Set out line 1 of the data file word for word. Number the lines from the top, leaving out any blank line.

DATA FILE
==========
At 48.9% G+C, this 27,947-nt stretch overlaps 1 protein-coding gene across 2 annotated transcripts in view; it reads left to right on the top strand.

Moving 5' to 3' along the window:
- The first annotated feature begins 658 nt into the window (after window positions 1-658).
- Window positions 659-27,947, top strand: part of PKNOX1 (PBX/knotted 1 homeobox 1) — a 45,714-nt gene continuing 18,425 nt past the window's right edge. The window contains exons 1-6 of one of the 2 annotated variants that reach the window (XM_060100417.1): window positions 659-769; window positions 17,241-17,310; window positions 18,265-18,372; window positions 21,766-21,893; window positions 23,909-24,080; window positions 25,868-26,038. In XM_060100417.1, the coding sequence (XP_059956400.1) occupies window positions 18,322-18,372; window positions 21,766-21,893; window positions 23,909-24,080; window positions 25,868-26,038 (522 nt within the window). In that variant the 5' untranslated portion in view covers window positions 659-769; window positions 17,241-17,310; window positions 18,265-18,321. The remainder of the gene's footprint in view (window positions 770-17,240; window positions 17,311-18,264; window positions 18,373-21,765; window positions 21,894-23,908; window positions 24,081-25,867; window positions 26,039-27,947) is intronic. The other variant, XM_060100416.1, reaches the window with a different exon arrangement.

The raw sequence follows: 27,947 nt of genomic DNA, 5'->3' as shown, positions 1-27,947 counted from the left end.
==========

At 48.9% G+C, this 27,947-nt stretch overlaps 1 protein-coding gene across 2 annotated transcripts in view; it reads left to right on the top strand.